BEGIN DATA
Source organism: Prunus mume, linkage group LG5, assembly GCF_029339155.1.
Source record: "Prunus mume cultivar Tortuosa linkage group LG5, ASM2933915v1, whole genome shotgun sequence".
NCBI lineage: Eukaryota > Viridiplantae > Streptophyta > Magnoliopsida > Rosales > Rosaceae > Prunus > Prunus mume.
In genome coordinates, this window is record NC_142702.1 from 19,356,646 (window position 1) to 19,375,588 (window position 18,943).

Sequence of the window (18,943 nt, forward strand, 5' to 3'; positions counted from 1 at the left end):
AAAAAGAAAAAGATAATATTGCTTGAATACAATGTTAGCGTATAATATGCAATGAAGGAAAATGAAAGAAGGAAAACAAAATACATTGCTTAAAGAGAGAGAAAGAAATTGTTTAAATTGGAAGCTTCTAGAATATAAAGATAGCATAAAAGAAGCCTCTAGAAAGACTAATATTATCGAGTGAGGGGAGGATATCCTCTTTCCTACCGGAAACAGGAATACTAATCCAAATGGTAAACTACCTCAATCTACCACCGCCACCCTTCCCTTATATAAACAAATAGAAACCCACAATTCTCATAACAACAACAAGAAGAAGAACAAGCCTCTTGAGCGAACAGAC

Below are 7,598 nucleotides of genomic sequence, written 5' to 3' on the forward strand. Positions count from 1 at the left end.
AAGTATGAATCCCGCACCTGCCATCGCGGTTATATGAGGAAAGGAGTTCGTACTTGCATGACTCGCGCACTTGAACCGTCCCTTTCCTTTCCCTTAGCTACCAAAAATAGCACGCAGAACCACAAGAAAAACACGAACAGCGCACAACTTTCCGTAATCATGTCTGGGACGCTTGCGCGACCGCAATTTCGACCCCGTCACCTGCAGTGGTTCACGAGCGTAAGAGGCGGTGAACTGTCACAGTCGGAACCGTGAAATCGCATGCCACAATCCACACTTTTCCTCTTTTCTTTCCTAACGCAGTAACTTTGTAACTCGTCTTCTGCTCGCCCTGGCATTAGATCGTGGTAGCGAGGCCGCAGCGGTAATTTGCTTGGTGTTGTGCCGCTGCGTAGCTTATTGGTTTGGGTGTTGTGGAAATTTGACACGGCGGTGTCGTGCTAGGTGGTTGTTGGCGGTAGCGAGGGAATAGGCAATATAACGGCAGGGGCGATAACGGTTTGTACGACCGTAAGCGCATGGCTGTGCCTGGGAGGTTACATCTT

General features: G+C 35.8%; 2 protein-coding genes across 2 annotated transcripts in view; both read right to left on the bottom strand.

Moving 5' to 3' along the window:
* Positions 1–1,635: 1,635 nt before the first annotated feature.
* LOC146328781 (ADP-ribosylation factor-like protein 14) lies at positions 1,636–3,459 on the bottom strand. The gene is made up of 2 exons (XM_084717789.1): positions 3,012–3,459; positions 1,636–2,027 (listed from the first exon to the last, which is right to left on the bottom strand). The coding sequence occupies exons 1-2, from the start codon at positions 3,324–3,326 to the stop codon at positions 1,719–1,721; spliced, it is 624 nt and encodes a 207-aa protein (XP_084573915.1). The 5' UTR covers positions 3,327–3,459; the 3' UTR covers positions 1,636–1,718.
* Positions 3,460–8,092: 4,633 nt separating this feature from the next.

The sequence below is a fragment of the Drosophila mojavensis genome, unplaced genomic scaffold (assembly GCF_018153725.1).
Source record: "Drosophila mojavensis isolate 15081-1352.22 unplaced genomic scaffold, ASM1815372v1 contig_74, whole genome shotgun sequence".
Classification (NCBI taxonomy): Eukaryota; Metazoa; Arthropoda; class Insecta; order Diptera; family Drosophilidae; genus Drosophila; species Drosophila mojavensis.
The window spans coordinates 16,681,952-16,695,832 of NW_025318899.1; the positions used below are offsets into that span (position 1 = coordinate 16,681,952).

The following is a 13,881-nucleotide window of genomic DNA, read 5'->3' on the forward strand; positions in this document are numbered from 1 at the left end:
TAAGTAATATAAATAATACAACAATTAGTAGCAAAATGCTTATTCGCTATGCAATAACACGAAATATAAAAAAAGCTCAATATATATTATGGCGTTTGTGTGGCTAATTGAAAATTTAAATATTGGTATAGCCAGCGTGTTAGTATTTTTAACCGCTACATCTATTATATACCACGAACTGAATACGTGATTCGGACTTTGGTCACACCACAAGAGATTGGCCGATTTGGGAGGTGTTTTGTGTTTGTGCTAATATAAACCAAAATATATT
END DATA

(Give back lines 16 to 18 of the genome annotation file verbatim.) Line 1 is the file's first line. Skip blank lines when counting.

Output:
Classification (NCBI taxonomy): Eukaryota; Metazoa; Arthropoda; class Insecta; order Diptera; family Drosophilidae; genus Drosophila; species Drosophila mojavensis.
The window spans coordinates 16,681,952-16,695,832 of NW_025318899.1; the positions used below are offsets into that span (position 1 = coordinate 16,681,952).

The following is a 13,881-nucleotide window of genomic DNA, read 5'->3' on the forward strand; positions in this document are numbered from 1 at the left end: